Seeing and Believing
With its new subscription service and the gripping drama See — set in a sensory-challenged future — Apple asserts its place in streaming entertainment.
It makes perfect sense that Apple would choose See to help launch Apple TV+, its new video subscription service.
Both the company and the drama series are all about exploring where our world is going, rather than where it's been. They're both epic on a scale far beyond most of their competition, and ultimately, they're both about vision — though in See's case, how humans compensate in its absence.
In the world of this 10-episode series, set 600 years in the future, a deadly virus has reduced Earth's population to a mere 2 million, while robbing all humans of sight. Survivors rely on their other senses to live off the land and build a new, technology-free civilization. Warring tribes struggle, and in the midst of all this, two babies are born with the ability to — yes — see.
Led by Baba Voss (Jason Momoa), the children's father, and his sage, Paris (Alfre Woodard), a group of survivors goes on the run to protect the children from those who pursue them. See — debuting, like the service, on November 1 — comes from creator–writer–executive producer Steven Knight (Peaky Blinders) and director–executive producer Francis Lawrence (The Hunger Games franchise).
While it wasn't the first series in development at Apple TV+, the company immediately realized See fit the blueprint for the sort of programming it wanted.
"One of the big words we use at Apple is humanity ," says Zack Van Amburg, who — along with Jamie Erlicht — heads Apple's worldwide video programming. "This really is a company that at its core believes deeply in humanity. So when we listen to pitches, we ask, 'How and where does humanity show up in this?'
"And when you pull that thread through See, you have questions like, 'If we had no sight, would we behave differently? Would social interactions feel different? Would any sort of prejudice or racism be absent?' The pitch asked big, interesting questions and we thought, 'If they were able to execute that with humanity at its core, this could be unlike any other post-apocalyptic project you've ever seen.'"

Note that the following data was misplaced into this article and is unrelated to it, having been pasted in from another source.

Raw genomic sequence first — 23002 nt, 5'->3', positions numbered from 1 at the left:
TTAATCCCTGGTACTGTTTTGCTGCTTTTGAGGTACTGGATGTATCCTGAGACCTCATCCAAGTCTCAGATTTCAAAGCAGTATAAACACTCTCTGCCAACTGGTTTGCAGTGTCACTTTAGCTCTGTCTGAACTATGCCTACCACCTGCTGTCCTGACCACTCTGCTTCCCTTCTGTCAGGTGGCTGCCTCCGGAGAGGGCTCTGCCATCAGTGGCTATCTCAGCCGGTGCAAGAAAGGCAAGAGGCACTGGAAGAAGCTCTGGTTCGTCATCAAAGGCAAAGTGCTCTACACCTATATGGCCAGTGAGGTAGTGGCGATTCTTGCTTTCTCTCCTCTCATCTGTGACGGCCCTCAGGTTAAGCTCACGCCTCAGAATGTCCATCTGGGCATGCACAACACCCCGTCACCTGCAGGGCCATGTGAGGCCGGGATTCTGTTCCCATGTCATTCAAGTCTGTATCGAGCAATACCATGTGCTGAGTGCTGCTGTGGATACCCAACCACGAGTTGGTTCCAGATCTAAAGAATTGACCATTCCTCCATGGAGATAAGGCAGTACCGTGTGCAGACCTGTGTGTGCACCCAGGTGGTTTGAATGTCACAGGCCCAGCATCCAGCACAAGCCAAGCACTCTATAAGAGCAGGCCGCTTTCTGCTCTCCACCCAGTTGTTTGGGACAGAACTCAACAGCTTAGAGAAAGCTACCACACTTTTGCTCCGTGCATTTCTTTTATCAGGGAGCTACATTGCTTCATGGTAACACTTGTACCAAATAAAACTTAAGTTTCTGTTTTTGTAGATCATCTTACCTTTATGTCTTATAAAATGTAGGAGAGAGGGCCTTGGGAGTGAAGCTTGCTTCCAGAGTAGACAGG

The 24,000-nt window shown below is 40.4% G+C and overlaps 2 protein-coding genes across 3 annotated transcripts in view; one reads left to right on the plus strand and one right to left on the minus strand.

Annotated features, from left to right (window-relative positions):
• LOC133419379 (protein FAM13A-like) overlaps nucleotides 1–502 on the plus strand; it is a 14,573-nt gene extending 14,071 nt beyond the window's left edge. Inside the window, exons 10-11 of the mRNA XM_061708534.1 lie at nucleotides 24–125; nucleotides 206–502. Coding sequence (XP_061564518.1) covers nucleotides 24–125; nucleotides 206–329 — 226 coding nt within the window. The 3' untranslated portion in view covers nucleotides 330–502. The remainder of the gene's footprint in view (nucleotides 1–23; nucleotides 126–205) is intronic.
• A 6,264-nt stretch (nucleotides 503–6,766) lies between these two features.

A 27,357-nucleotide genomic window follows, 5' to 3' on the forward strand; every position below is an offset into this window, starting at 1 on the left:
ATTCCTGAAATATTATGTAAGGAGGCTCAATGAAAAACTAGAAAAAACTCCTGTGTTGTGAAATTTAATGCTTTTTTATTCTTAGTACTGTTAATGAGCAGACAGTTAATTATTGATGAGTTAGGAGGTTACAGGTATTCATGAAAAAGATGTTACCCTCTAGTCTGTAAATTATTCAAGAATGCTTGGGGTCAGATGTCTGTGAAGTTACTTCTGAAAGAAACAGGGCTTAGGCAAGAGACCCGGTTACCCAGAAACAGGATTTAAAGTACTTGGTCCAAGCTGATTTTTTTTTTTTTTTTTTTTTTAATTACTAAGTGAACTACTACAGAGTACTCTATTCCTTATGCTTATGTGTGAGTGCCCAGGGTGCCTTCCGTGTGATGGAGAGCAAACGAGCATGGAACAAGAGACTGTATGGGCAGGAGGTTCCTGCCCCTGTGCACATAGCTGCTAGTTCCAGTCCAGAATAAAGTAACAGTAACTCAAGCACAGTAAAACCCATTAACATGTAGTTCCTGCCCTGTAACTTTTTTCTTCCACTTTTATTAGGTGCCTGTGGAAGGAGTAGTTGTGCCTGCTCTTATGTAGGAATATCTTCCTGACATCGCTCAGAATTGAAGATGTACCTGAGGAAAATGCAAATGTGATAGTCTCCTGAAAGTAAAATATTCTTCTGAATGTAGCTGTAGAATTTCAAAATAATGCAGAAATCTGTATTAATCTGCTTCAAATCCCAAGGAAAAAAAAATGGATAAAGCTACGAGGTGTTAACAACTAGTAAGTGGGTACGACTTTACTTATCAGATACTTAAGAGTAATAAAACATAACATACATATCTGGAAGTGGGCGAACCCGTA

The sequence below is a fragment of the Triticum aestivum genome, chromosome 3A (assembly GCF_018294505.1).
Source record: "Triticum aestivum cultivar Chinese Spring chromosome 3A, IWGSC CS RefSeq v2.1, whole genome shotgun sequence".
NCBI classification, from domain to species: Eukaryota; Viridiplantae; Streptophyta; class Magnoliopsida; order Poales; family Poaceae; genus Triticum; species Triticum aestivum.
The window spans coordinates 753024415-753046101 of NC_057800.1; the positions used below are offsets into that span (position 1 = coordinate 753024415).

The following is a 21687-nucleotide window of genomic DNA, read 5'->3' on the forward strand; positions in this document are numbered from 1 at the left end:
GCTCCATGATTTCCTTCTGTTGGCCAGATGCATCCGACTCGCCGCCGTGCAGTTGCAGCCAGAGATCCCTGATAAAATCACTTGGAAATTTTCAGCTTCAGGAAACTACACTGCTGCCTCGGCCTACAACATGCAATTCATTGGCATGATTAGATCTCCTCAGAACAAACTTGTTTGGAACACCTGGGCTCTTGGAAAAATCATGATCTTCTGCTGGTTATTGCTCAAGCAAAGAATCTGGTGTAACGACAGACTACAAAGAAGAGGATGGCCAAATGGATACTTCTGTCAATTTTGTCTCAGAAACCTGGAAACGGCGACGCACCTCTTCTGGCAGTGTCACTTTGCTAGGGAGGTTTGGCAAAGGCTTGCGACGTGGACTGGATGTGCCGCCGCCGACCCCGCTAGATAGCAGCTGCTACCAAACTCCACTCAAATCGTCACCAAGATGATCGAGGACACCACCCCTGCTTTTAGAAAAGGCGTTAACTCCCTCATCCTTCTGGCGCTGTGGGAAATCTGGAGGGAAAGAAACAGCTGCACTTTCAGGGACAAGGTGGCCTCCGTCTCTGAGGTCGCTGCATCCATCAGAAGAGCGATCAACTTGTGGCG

Erlicht adds: "When 99.99 percent of the population is no longer there and the world is more tribal, would we actually be more connected to each other than we have been in hundreds of years? That flip was really interesting to me. And that's why I think See has parallels to modern times.
"When something new arrives to threaten the status quo, what will happen to that status quo? In that journey is an epic, world-building adventure. Can it be as epic as, say, a Game of Thrones? We answer that question early on with a resounding 'yes!'"
Since moving to Apple in 2017 from their roles as presidents of Sony Pictures Television, Erlicht and Van Amburg have listened to a steady stream of pitches and greenlit some two dozen series and films for Apple TV+. Most come from some of the biggest names in entertainment, like Jennifer Aniston and Reese Witherspoon, Steven Spielberg and Oprah Winfrey.
At first, though, Momoa and Woodard were reluctant to lend their names to that list.
Woodard, a four-time Emmy winner, mock-admits that the show's futuristic premise presented a problem.
"I'm not signing up for a series where I have to wear a unitard," she says, smiling. "I figured that somehow they've determined everyone in the future wears unitards, and I'll have to hold in my weight playing the part for the next five years. But I'm also a big Steven Knight fan, so when I knew he was doing this, I signed up."
Momoa had just finished working on the Netflix series Frontier and was traveling by train in England when he first saw Knight's script. "My agent said he was going to fight for me to get the role and I needed to read the script right away," the Aquaman star recalls. "I was so blown away by the first three pages, I read them out loud to my two best friends, who were with me. It's the first time I've ever done that with a script.
"I was like, 'Get me that meeting! Get me that role!'" He was intrigued by the idea of playing a father for the first time, and by the massive battle scenes that "have you on the edge of your seat from the get-go." However, the real thrill for both actors came from the idea that they'd have to learn how to operate in a world they'd literally never seen before.
For Lawrence, that meant everything from sets to costumes to blocking had to be completely reinvented. Which is why, even before starting production in the mountains of British Columbia, he and Knight set up "think tanks" with blindness consultants, evolutionary biologists and even survivalists to determine the look of this new world.